6. Histopathological studies of sclerotia of phytopathogenic fungi parasitized by a GFP transformed Trichoderma virens antagonistic strain.

    PubMed

    Sarrocco, Sabrina; Mikkelsen, Lisbeth; Vergara, Mariarosaria; Jensen, Dan Funck; Lübeck, Mette; Vannacci, Giovanni

    2006-02-01

    The gfp gene from the jellyfish Aequorea victoria, coding for the Green Fluorescent Protein (GFP), was used as a reporter gene to transform a Trichoderma virens strain I10, characterized as having a promising biocontrol activity against a large number of phytopathogenic fungi. On the basis of molecular and biological results, a stable GFP transformant was selected for further experiments. In order to evaluate the effects of GFP transformation on mycoparasitic ability of T. virens I10, sclerotia of Sclerotium rolfsii, Sclerotinia sclerotiorum and S. minor were inoculated with the T. virens strain I10 GFP transformant or the wild type strain. Statistical analysis of percentages of decayed sclerotia showed that the transformation of the antagonistic isolate with the GFP reporter gene did not modify mycoparasitic activity against sclerotia. Sclerotium colonization was followed by fluorescent microscopy revealing intracellular growth of the antagonist in the cortex (S. rolfsii) and inter-cellular growth in the medulla (S. rolfsii, and S. sclerotiorum). The uniformly distributed mycelium of T. virens just beneath the rind of sclerotia of both S. rolfsii and S. sclerotiorum suggests that the sclerotia became infected at numerous randomly distributed locations without any preferential point of entry.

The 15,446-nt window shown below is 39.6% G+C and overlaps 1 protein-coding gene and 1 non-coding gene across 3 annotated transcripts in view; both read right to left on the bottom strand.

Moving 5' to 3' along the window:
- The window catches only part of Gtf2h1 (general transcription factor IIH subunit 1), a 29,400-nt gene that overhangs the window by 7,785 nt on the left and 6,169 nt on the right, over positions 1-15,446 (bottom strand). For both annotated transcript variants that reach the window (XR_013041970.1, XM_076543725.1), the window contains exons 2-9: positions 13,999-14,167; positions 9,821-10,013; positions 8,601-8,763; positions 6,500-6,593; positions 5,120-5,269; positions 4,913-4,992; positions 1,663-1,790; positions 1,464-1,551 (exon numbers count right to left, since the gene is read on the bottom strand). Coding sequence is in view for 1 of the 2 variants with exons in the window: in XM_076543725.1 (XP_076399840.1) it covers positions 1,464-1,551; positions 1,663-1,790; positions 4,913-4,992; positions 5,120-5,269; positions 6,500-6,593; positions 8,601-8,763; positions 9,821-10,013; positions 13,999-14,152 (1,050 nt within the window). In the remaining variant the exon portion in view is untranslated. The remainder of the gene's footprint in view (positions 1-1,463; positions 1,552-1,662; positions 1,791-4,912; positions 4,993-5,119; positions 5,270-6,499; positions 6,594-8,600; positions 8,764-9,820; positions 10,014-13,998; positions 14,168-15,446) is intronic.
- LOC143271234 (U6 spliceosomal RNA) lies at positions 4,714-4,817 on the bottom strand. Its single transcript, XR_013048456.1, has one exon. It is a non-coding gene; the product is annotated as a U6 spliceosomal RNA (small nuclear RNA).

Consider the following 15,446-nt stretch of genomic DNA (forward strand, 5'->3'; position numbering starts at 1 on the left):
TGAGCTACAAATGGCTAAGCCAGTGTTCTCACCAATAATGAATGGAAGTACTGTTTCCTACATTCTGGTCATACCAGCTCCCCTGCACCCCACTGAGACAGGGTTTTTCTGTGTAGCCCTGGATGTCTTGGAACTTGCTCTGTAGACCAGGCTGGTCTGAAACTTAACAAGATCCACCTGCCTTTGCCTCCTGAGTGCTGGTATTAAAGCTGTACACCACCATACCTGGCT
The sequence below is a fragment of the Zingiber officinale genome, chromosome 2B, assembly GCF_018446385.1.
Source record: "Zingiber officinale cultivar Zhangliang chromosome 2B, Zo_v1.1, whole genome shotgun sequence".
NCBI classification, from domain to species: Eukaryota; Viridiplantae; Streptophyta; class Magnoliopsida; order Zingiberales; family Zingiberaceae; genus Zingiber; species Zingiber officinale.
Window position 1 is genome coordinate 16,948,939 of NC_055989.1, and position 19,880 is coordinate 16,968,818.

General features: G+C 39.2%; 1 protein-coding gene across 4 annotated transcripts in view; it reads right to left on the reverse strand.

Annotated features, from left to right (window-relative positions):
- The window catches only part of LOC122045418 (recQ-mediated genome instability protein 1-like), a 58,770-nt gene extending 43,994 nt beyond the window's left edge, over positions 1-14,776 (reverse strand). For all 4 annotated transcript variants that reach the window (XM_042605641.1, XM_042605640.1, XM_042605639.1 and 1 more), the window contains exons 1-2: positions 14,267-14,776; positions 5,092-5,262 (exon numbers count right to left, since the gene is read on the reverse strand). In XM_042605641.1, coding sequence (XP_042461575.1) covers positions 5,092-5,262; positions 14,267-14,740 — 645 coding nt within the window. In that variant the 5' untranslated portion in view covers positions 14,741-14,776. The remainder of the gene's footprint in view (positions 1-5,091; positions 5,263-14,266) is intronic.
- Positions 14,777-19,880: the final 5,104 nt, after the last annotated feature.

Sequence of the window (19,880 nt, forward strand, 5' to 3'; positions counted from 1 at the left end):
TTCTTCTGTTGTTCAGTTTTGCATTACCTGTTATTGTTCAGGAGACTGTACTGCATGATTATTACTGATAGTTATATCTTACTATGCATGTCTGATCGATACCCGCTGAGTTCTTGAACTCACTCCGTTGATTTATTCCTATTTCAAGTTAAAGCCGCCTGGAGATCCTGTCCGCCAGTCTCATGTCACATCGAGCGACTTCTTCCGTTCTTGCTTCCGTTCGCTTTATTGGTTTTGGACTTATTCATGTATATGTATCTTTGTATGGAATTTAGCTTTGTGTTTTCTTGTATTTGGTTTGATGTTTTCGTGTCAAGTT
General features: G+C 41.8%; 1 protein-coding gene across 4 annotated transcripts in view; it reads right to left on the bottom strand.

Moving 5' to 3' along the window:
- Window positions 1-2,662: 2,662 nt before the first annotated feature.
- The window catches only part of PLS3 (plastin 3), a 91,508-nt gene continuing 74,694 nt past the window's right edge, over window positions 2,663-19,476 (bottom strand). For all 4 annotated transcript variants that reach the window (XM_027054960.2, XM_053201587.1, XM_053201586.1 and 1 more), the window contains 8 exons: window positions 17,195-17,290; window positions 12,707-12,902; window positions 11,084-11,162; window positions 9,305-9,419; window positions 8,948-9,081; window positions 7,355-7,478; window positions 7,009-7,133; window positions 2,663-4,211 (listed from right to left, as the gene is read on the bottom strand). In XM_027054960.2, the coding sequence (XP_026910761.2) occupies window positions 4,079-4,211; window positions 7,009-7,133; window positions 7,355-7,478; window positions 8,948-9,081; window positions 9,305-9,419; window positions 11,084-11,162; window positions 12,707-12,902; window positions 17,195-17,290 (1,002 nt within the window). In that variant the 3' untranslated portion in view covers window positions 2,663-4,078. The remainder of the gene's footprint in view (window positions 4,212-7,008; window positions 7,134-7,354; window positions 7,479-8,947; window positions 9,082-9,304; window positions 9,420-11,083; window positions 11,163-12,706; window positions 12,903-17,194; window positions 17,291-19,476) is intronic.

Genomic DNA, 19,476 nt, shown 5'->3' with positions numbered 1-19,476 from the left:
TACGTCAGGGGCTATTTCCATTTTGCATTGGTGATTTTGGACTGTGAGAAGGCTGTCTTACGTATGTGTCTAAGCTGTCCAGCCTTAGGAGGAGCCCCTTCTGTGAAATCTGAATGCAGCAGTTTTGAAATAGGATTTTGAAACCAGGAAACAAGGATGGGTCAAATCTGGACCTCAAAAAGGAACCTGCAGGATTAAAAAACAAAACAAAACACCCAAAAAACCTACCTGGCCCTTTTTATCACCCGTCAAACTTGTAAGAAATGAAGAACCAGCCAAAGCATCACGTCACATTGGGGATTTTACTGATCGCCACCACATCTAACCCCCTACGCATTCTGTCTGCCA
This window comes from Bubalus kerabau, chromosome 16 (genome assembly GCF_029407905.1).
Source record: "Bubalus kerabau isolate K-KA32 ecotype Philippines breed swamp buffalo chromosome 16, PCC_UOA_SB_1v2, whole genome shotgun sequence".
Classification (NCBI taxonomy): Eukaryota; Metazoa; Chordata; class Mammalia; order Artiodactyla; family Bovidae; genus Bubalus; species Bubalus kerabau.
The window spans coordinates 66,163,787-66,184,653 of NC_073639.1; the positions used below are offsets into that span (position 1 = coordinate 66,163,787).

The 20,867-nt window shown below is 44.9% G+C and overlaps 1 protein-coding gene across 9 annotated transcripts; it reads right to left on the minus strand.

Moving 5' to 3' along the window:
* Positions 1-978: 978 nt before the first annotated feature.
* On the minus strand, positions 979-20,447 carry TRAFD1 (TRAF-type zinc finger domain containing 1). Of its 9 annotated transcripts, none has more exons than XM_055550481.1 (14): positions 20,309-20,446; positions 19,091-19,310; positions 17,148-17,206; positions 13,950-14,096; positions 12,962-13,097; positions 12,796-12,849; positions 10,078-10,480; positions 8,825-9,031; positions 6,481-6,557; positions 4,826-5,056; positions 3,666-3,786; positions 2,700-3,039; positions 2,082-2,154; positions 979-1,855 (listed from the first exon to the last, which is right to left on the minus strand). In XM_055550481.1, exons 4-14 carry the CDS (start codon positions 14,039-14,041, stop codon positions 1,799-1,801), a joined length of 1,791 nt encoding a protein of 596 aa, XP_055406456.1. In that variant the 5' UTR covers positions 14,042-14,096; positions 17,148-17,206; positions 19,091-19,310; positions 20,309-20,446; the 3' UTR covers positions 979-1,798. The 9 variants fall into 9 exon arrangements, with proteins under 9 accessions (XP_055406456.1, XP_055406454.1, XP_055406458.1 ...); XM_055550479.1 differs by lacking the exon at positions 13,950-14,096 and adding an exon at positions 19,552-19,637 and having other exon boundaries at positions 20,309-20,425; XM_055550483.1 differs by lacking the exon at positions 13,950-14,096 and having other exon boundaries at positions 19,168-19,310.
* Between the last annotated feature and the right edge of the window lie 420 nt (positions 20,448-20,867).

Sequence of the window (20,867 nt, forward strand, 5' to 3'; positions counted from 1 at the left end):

7. Assessment of inheritance pattern and agronomic performance of transgenic rapeseed having harpin Xooc-encoding hrf2 gene.

    PubMed

    Huo, Rong; Wang, Yu; Ma, Ling-Li; Qiao, Jun-Qing; Shao, Min; Gao, Xue-Wen

    2010-10-01

    hrf2 gene is a member of the harpin-encoding gene family of rice-pathogenic bacterium Xanthomonas oryzae pv. oryzicola. In our previous studies, we observed that harpin(Xooc) could elicit hypersensitive cell death in non-host plants, induce disease and insect resistance in plants, and enhance plant growth. In this study, the rapeseed cultivar, Yangyou 4, was genetically engineered via Agrobacterium-mediated transformation to express the hrf2 gene. Polymerase chain reaction (PCR) and southern blot analyses of T(1) generation of transgenic rapeseed revealed stable integration and expression of the inserted gene hrf2. In addition, the resistance to Sclerotinia sclerotiorum was greatly enhanced. A comparison between agronomic characters of transgenic and control lines displayed significant differences in terms of plant height, stem width, number of pods per plant, number of seeds per pod, 1,000-seed weight, and seed yield per plant. Among lines with resistance to S. sclerotiorum, T(1)1 had improved agronomic traits compared with controls with a 22.7% seed yield increase. These results suggest that the introduction of the hrf2 gene into rapeseed can be an effective strategy for enhancing resistance to S. sclerotiorum.

  8. Endophytic fungi isolated from oil-seed crop Jatropha curcas produces oil and exhibit antifungal activity.

    PubMed

    Kumar, Susheel; Kaushik, Nutan

    2013-01-01